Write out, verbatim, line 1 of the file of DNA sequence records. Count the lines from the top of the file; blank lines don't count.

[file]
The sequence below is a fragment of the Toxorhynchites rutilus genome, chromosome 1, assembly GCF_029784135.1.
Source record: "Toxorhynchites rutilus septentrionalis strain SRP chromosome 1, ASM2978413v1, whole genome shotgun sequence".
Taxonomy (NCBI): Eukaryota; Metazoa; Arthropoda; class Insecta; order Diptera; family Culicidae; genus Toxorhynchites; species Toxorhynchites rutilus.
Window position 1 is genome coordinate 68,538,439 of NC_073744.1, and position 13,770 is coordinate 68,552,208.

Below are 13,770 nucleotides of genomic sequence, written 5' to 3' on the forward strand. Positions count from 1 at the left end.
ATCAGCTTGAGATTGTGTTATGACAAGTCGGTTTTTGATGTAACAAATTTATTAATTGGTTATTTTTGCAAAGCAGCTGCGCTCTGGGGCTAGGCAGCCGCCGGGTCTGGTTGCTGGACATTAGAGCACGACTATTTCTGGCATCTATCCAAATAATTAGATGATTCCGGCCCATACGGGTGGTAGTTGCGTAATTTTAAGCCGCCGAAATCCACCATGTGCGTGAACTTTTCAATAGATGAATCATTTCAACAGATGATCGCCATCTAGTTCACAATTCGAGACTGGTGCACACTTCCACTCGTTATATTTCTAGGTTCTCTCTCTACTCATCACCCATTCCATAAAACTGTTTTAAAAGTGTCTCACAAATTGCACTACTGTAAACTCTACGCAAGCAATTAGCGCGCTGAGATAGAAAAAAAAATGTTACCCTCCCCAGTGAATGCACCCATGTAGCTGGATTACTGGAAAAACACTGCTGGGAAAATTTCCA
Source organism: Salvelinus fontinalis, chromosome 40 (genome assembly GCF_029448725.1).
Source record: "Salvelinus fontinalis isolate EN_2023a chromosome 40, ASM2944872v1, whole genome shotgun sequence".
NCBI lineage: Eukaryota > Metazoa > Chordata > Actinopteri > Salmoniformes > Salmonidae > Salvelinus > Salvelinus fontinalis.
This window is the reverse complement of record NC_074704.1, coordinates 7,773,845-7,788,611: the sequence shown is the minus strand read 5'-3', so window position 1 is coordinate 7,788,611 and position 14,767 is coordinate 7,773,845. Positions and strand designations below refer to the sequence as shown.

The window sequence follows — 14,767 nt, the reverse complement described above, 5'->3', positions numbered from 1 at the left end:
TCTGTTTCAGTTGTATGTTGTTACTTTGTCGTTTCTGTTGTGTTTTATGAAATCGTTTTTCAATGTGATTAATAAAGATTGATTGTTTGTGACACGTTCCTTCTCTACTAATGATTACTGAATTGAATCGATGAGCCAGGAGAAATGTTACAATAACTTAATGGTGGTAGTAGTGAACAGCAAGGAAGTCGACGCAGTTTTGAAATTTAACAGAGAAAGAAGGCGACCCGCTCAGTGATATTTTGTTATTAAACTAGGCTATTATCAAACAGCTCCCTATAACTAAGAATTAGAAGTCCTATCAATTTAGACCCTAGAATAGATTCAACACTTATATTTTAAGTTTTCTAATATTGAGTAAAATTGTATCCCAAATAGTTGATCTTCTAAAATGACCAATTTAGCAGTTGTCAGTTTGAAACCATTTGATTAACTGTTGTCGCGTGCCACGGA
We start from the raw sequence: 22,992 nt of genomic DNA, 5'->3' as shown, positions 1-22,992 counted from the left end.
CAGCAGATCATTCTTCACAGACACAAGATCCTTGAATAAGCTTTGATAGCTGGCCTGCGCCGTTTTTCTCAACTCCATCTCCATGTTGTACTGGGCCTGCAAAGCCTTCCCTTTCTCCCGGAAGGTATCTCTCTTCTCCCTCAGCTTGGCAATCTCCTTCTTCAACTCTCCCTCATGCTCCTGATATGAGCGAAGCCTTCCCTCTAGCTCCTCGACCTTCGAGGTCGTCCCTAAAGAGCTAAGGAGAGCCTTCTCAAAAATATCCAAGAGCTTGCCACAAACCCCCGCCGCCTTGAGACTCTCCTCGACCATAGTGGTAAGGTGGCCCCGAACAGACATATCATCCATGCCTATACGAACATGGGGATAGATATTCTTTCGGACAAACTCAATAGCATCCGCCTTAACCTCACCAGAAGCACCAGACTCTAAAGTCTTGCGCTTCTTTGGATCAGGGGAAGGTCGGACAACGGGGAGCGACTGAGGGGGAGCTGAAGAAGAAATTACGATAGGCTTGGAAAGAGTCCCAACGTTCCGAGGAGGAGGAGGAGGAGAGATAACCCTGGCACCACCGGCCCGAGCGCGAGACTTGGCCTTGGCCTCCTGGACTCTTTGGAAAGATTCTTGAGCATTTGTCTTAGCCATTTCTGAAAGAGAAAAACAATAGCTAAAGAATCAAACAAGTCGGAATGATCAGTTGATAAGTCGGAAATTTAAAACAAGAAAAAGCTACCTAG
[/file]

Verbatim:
The sequence below is a fragment of the Toxorhynchites rutilus genome, chromosome 1, assembly GCF_029784135.1.